(b) The MAHARSHA argues that this is not the point of the Gemara. The Gemara is not explaining why other men were not created together with Adam ha'Rishon. It is explaining why Adam ha'Rishon was created alone and only afterwards Chavah was created from him, unlike all the creation of the animals, where the male and female were created as separate entities at one time.

According to the Maharsha, what does the Mishnah mean when it says that man was created alone (i.e. without Chavah, who was created from him only afterwards) so that a person will not say to his fellow man, "My ancestor was greater than yours?" Even if Adam and Chavah had been created at the same time as separate beings, everyone would still have the same ancestors!

The Maharsha explains that the Mishnah means that had Adam and Chavah been created at the same time, a person would be able to say that his traits come from Adam and not from Chavah, while his fellow man's traits come from Chavah, or vice versa, as a person can take after one parent more than the other. A person would say that one of the two -- Adam or Chavah -- was more important, or better than the other, and that he resembles one of them. Since Adam and Chavah were created together as a single entity, no one can make such claims, since all human traits ultimately come from the same source. (The TIFERES YISRAEL seems to include both explanations of the question in his understanding of the Mishnah.) (Y. Montrose)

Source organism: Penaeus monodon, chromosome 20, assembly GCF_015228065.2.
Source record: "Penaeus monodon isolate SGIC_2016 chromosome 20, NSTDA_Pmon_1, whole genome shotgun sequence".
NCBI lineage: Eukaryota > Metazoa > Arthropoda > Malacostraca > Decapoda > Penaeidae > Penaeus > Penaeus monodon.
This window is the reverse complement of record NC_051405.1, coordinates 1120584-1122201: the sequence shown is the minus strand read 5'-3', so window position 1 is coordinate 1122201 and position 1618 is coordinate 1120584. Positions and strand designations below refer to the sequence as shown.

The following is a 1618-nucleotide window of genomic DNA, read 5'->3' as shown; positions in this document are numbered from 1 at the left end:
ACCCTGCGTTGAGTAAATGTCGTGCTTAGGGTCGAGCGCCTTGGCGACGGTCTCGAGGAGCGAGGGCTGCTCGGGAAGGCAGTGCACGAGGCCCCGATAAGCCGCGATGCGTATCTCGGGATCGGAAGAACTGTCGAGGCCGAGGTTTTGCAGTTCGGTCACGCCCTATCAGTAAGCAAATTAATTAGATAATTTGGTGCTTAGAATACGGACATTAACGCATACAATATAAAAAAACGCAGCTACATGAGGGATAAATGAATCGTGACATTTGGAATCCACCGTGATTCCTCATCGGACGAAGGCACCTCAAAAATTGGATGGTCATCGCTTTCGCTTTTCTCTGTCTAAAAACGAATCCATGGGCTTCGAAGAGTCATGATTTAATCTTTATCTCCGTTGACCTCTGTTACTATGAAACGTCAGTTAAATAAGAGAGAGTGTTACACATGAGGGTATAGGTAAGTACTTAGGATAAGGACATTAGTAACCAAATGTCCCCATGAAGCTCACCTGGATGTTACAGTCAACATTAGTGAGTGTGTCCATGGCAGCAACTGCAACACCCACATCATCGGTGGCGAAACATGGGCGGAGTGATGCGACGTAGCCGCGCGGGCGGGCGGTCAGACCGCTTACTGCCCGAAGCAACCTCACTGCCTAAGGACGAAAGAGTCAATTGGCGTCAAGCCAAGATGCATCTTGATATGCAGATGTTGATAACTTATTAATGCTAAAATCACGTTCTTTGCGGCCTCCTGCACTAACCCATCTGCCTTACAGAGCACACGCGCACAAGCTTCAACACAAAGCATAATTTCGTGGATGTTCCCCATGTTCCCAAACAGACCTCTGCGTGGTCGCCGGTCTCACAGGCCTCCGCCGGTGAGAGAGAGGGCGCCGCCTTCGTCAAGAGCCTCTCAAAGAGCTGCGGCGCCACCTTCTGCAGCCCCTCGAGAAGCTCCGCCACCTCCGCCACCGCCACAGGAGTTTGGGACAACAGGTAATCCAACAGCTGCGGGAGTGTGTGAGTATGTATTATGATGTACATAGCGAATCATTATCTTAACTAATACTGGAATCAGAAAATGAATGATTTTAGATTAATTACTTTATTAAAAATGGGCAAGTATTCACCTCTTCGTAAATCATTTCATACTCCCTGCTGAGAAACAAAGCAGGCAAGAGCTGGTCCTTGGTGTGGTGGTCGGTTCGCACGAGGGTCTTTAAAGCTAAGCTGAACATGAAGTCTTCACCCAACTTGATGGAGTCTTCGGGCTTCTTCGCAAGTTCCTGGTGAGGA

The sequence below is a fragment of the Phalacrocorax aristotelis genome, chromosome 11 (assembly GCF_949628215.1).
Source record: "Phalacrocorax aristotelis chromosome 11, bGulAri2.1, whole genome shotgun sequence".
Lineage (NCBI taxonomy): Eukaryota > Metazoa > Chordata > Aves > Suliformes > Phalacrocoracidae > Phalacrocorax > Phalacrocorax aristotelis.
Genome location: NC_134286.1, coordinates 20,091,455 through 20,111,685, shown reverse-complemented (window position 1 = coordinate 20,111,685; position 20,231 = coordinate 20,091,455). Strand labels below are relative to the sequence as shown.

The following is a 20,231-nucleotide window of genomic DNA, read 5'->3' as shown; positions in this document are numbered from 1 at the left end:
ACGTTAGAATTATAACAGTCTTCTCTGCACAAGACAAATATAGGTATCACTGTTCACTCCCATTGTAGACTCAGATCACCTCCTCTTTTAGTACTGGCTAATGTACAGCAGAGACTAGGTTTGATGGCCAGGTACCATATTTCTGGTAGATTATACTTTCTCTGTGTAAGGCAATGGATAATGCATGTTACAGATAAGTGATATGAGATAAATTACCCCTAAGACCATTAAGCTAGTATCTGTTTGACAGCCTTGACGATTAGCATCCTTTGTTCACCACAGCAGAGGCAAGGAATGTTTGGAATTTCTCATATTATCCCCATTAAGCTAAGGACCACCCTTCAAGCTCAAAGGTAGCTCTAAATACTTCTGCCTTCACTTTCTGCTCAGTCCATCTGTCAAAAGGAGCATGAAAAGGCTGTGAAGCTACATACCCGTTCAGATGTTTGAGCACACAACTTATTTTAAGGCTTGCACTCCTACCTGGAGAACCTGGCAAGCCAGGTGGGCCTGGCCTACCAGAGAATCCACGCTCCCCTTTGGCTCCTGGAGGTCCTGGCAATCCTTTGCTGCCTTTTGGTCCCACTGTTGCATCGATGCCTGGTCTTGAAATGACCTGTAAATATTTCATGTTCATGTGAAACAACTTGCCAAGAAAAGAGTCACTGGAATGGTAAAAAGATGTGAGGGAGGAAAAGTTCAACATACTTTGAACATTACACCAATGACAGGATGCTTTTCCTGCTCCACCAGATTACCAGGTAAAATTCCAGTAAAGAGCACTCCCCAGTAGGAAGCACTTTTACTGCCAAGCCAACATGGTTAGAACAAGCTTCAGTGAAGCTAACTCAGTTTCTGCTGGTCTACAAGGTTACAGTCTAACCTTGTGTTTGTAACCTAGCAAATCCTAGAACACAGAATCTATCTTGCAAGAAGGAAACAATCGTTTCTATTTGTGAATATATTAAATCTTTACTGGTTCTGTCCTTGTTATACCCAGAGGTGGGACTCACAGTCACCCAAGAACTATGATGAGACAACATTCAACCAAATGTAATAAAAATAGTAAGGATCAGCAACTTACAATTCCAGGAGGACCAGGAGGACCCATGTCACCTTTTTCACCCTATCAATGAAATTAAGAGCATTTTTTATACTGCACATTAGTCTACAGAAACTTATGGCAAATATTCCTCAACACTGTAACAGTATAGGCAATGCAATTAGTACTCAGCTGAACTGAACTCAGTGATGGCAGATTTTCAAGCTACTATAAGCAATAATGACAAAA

AGADAH: Rav Yehudah brei d'Rebbi Chiya says that from the day that the ground swallowed the blood of Hevel, it never opened again. His brother, Chizkiyah, asks that we find that the earth opened up to swallow the sinners in the incident of Korach. Rav Yehudah answers that it only opened for a bad occurrence, and not for good occurrences.

TOSFOS says that while *all* blood gets "swallowed" and absorbed into the ground, the blood of Hevel left no mark on the ground, while all other blood leaves a mark. Why is Tosfos telling us this difference?


(a) The MAHARAM explains that Tosfos is bothered by the question of Chizkiyah. Instead of asking from Korach, Chizkiyah should ask from the everyday occurrence of liquids being absorbed into the earth. Tosfos answers that Hevel's blood was different from all other liquids, as his blood was immediately and totally swallowed.

(b) The PARDES YOSEF (Parshas Bereishis) explains that Tosfos is explaining why the earth did what it did. This is necessary to explain, as it seems that Rav Yehudah is saying that the earth sinned by doing something extra than the usual absorption of liquids. Therefore, Tosfos explains that the earth did indeed do more than it was supposed to by swallowing the blood completely without leaving a mark. This was in order to cover up the bad deed of Kayin. This explanation is congruent with the Midrashim (discussed in the MAHARSHA here at length) which say that Kayin and Hevel divided the world between them. After killing Hevel, Kayin's portion of earth rushed to swallow the blood of Hevel in order to hide Kayin's sin. (Y. Montrose)